Let me finish with two trivia:
- In various languages, including Turkish or Azerbaijani, the word "adam" means man. Even if McEwan was not aware of this, it's interesting given the topic of the novel
- The picture of Adam on the cover strongly reminds me of Matteo Bocelli (check out the video of "Fall on Me"). Again, this hints at the blurring between man and machine!

t
TripodSnowDog
Jun 07, 2019

Absolutely brilliant. It's one of the first books I've read in a long time where I would change absolutely nothing about it. I don't even have the words to begin to describe how much I adore this novel, from its characters and its tone down to the way it paints humanity as a race.

I didn't finish this either, but mainly because I didn't like the protagonist. I did appreciate the alternate history of the Falklands War and the fallout surrounding it, but I just kept comparing this to the series Humans

j
Judithbond
May 10, 2019

In reference to an earlier comment, thank goodness all novels are not written with Americans in mind. I’m a great fan of McEwans novels and as per usual the ending sees the philosophical punch when the protagonist converses with Turing. If you love his writing this one won’t let you down. JBO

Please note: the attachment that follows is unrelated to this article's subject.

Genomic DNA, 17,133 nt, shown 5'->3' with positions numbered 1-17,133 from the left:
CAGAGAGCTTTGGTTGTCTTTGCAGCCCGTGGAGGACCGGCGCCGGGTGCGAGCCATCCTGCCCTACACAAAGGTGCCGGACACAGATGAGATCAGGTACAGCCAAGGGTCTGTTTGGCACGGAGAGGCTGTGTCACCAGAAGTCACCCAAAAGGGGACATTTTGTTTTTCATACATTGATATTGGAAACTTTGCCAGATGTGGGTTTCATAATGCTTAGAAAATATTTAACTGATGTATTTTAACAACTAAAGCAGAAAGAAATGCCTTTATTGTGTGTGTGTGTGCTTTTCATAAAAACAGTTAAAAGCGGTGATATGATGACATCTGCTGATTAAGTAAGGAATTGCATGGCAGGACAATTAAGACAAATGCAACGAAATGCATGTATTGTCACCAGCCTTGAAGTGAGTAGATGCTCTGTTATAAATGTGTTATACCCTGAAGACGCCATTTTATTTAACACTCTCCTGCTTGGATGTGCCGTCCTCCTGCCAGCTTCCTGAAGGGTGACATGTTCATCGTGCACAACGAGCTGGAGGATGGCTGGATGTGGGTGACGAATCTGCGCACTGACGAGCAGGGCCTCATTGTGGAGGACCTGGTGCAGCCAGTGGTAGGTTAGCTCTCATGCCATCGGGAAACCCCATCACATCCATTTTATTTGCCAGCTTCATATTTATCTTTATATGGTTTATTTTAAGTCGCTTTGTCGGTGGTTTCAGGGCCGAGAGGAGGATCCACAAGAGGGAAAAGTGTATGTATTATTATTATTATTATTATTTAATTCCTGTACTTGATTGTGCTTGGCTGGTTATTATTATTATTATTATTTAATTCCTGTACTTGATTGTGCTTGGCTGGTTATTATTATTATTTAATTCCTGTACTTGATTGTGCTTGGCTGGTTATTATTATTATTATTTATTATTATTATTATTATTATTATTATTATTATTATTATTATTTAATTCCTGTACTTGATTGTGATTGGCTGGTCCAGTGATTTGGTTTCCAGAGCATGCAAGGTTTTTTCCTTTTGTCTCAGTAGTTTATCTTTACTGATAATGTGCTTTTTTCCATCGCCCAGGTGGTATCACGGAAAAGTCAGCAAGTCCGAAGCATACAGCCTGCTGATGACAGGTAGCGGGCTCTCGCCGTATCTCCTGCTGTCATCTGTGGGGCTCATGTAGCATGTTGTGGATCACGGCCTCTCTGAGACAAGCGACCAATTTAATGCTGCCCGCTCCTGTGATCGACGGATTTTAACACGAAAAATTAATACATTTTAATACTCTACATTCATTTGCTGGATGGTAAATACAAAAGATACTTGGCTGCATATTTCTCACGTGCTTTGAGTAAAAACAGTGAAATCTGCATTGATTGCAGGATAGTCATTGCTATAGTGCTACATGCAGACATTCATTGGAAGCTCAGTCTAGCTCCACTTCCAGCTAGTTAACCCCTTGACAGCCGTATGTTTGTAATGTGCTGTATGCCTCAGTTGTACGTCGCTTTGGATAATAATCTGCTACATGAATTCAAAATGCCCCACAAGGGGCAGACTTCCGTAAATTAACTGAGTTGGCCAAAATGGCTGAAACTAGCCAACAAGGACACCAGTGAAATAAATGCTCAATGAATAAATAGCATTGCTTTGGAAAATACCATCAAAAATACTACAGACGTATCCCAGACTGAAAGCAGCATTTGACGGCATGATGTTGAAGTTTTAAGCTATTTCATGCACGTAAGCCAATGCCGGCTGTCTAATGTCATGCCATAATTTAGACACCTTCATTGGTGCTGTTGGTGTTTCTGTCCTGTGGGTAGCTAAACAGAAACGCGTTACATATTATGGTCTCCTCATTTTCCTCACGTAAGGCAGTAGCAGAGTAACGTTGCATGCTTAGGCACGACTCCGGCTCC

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NVMercer
May 10, 2019

I could not finish reading this book because a third of the way through there has yet to be a plot. There’s these tiny page-long scenes interspersed into his stream-of-consciousness poetic waxing about the history of AI and the state of world politics. The main character goes to the doctor for an ingrown toenail and it prompts a multi-page reflection on the history of medicine. Not only is this so incredibly irrelevant to the plot, it’s also mind-numbingly boring. We get it, you did worldbuilding research, but we don't need to know every tiny detail about how your alternate history world is different, especially when it's not that different.

The "what makes us human?" android story has been done a dozen times before, and I can't see that McEwan is bringing anything new to the table.

b
BKWordNerd
May 09, 2019

McEwan's alternate history is built on changing an event that few American readers have probably ever heard. And rather than infusing the story with the changed timeline, he drops long expositions about how his world was working. While his premise of AI and humanity could have been interesting in the hands of other writers who deftly explore other histories and the essence of being human, McEwan clomps along, smashing down what once was a good idea into a terrible, plodding novel.

debwalker Apr 18, 2019

Big read for spring.

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TripodSnowDog
Jun 04, 2019

It was religious yearning granted hope, it was the holy grail of science. Our ambitions ran high and low - for a creation myth made real, for a monstrous act of self-love.